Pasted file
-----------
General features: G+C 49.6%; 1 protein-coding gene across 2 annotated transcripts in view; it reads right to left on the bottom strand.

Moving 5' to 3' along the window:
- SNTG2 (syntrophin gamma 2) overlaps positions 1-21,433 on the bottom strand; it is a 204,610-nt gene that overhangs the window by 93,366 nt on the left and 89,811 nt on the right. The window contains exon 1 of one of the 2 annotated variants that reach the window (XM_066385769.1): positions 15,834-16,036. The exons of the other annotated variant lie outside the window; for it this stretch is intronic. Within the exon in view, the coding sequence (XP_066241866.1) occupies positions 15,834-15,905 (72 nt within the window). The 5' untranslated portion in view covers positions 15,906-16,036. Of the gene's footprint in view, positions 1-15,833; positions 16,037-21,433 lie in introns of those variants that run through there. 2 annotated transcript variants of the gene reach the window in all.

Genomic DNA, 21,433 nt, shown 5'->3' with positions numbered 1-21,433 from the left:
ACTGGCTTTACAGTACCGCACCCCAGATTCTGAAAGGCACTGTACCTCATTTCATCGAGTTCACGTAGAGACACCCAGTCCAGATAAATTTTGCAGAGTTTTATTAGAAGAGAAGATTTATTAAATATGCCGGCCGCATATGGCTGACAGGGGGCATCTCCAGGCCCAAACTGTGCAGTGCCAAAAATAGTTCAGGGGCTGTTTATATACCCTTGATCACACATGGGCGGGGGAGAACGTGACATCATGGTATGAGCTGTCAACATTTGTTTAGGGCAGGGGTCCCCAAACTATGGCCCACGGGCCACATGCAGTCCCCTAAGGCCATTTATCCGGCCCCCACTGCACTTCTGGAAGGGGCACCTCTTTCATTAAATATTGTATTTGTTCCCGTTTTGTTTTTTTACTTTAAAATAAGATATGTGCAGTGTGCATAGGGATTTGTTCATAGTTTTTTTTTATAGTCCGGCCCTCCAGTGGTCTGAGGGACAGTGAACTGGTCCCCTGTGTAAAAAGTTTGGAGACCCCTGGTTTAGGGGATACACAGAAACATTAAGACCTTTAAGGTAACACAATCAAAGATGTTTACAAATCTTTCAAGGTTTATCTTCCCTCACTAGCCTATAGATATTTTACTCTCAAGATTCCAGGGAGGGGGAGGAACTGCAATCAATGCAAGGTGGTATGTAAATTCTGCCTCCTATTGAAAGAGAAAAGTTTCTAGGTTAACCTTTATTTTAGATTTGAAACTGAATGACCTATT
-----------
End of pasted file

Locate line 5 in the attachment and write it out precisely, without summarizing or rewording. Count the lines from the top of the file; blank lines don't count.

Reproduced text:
ACTGGCTTTACAGTACCGCACCCCAGATTCTGAAAGGCACTGTACCTCATTTCATCGAGTTCACGTAGAGACACCCAGTCCAGATAAATTTTGCAGAGTTTTATTAGAAGAGAAGATTTATTAAATATGCCGGCCGCATATGGCTGACAGGGGGCATCTCCAGGCCCAAACTGTGCAGTGCCAAAAATAGTTCAGGGGCTGTTTATATACCCTTGATCACACATGGGCGGGGGAGAACGTGACATCATGGTATGAGCTGTCAACATTTGTTTAGGGCAGGGGTCCCCAAACTATGGCCCACGGGCCACATGCAGTCCCCTAAGGCCATTTATCCGGCCCCCACTGCACTTCTGGAAGGGGCACCTCTTTCATTAAATATTGTATTTGTTCCCGTTTTGTTTTTTTACTTTAAAATAAGATATGTGCAGTGTGCATAGGGATTTGTTCATAGTTTTTTTTTATAGTCCGGCCCTCCAGTGGTCTGAGGGACAGTGAACTGGTCCCCTGTGTAAAAAGTTTGGAGACCCCTGGTTTAGGGGATACACAGAAACATTAAGACCTTTAAGGTAACACAATCAAAGATGTTTACAAATCTTTCAAGGTTTATCTTCCCTCACTAGCCTATAGATATTTTACTCTCAAGATTCCAGGGAGGGGGAGGAACTGCAATCAATGCAAGGTGGTATGTAAATTCTGCCTCCTATTGAAAGAGAAAAGTTTCTAGGTTAACCTTTATTTTAGATTTGAAACTGAATGACCTATT